There is no way government can improve living conditions if the East-West Road or the Enugu-Port Harcourt Expressway, which is killing people are not fixed. The agony, which people go through daily on these roads, is unimaginable.
Is the passage of the Petroleum Industry Bill (PIB) the lasting and final solution to the problems in the country's murky oil industry?
The PIB is like the judgment day catching up with the people that have been running away from it. Nigerians need to revisit their history and connect it with the restlessness of some people about the PIB. Nationally, we must be cautious for the PIB not to fling the country back to aggravated days of militancy in the Niger Delta.
The PIB must therefore be looked at fairly with a measurably level of economic justice for all Nigerians. It should not be a gambling tool for the 'three political wise men' of Nigeria, towards cementing decades of oppression and injustice. The argument that oil producing areas have too many interventionist bodies with nothing to show for it is relevant, but that is a different matter all together, which would be addressed with fiscal responsibility and discipline.
Therefore, the PIB should be structured in a way that funds must go directly to the oil producing areas, be it in Akwa Ibom, Rivers, Sokoto, Anambra, Ogun or anywhere, provided we are ready to have the political will in fighting corruption. I pray the Governors clamouring to have control over the Host Communities Fund realise they would not be Governors forever. The PIB should therefore be seen as a salvaging instrument for the survival of Nigeria.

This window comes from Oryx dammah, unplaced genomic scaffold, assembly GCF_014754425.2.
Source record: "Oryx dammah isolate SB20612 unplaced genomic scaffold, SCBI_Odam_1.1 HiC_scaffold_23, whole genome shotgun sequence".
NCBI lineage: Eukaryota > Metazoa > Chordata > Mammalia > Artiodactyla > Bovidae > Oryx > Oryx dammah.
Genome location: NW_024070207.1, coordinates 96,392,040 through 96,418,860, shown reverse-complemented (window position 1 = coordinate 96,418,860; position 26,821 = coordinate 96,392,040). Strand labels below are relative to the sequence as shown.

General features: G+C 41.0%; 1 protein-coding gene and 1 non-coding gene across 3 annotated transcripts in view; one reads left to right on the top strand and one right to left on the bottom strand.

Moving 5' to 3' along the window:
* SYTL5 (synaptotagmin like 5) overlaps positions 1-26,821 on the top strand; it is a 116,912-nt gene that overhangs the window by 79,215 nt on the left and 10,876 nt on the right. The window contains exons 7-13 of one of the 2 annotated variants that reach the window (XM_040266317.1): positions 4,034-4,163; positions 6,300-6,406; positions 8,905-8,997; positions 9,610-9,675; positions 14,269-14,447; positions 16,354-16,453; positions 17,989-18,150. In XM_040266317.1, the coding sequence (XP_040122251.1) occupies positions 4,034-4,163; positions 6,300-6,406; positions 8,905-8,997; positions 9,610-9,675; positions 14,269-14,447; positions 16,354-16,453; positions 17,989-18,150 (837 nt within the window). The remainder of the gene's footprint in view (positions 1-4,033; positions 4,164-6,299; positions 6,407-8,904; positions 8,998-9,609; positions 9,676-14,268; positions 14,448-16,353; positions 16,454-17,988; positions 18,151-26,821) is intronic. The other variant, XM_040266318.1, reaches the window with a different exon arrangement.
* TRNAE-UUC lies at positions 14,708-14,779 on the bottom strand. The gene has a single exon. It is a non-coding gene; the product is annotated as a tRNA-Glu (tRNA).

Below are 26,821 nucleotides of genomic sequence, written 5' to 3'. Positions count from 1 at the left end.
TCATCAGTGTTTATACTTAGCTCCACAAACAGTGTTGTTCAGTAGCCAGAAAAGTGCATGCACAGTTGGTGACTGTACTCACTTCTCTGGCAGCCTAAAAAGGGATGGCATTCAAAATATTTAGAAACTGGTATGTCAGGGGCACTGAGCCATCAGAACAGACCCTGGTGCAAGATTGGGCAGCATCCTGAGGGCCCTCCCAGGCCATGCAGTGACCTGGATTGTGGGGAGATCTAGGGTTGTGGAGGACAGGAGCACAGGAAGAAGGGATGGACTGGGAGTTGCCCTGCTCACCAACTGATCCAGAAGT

The issue of poverty won't go away in Nigeria...what can be done to tackle this mounting problem?
A meaningful poverty reduction strategy must be dynamic towards uplifting the lot of suffering people. It is better to concretise blueprints for poverty reduction than throw a huge chunk of the national budget at tackling security.
There is a link between an accumulation of years in poverty and insecurity to some extent. I am not talking about political insecurity. The solution lies in how Nigeria structures the national budget and so many other underlining elements.
However, the YouWin initiative seems commendable, even though it is a surface route. Seriously, if the government is serious, they can plug so much wastage on over-head expenditure and plough it back to get at least one million youths as beneficiaries of YouWin every year, which can add up to lifting five million young people out of poverty in five years.
How best can the corruption in the public sector be curbed, with a positive ripple effect on the populace?
If Nigeria introduces capital punishment against corruption as is done in China and perhaps Singapore, then corruption would disappear, even overnight. So many hypotheses on how to fight the scourge have failed. Don't forget, hypocrisy in itself is corruption.
Which sectors should be prioritised in government's focus to make 2013 a better year?